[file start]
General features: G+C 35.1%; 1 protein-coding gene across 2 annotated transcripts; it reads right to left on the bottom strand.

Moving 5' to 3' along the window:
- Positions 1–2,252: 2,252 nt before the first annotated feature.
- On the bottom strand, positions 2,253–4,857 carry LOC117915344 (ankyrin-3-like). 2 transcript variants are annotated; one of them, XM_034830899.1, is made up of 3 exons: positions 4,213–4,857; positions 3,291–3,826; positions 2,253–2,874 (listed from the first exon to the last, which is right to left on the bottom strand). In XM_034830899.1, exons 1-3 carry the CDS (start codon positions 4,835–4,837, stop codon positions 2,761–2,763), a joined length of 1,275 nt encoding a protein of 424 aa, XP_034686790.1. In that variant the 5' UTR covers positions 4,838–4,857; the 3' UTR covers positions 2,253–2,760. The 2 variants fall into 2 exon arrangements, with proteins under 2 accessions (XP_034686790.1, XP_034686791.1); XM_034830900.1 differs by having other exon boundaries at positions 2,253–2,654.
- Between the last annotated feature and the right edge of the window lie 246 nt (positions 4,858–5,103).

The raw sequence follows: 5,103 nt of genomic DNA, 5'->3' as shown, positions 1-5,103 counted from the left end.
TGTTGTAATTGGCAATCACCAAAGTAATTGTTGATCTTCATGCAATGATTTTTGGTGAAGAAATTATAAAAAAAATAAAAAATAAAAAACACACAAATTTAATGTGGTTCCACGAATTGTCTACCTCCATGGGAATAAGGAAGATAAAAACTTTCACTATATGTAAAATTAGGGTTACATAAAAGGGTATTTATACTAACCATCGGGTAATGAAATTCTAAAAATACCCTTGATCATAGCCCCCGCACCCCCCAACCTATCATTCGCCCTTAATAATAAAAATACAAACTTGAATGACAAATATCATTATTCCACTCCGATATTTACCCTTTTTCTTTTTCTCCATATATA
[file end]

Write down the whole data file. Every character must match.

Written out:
General features: G+C 35.1%; 1 protein-coding gene across 2 annotated transcripts; it reads right to left on the bottom strand.

Moving 5' to 3' along the window:
- Positions 1–2,252: 2,252 nt before the first annotated feature.
- On the bottom strand, positions 2,253–4,857 carry LOC117915344 (ankyrin-3-like). 2 transcript variants are annotated; one of them, XM_034830899.1, is made up of 3 exons: positions 4,213–4,857; positions 3,291–3,826; positions 2,253–2,874 (listed from the first exon to the last, which is right to left on the bottom strand). In XM_034830899.1, exons 1-3 carry the CDS (start codon positions 4,835–4,837, stop codon positions 2,761–2,763), a joined length of 1,275 nt encoding a protein of 424 aa, XP_034686790.1. In that variant the 5' UTR covers positions 4,838–4,857; the 3' UTR covers positions 2,253–2,760. The 2 variants fall into 2 exon arrangements, with proteins under 2 accessions (XP_034686790.1, XP_034686791.1); XM_034830900.1 differs by having other exon boundaries at positions 2,253–2,654.
- Between the last annotated feature and the right edge of the window lie 246 nt (positions 4,858–5,103).

The raw sequence follows: 5,103 nt of genomic DNA, 5'->3' as shown, positions 1-5,103 counted from the left end.
TGTTGTAATTGGCAATCACCAAAGTAATTGTTGATCTTCATGCAATGATTTTTGGTGAAGAAATTATAAAAAAAATAAAAAATAAAAAACACACAAATTTAATGTGGTTCCACGAATTGTCTACCTCCATGGGAATAAGGAAGATAAAAACTTTCACTATATGTAAAATTAGGGTTACATAAAAGGGTATTTATACTAACCATCGGGTAATGAAATTCTAAAAATACCCTTGATCATAGCCCCCGCACCCCCCAACCTATCATTCGCCCTTAATAATAAAAATACAAACTTGAATGACAAATATCATTATTCCACTCCGATATTTACCCTTTTTCTTTTTCTCCATATATA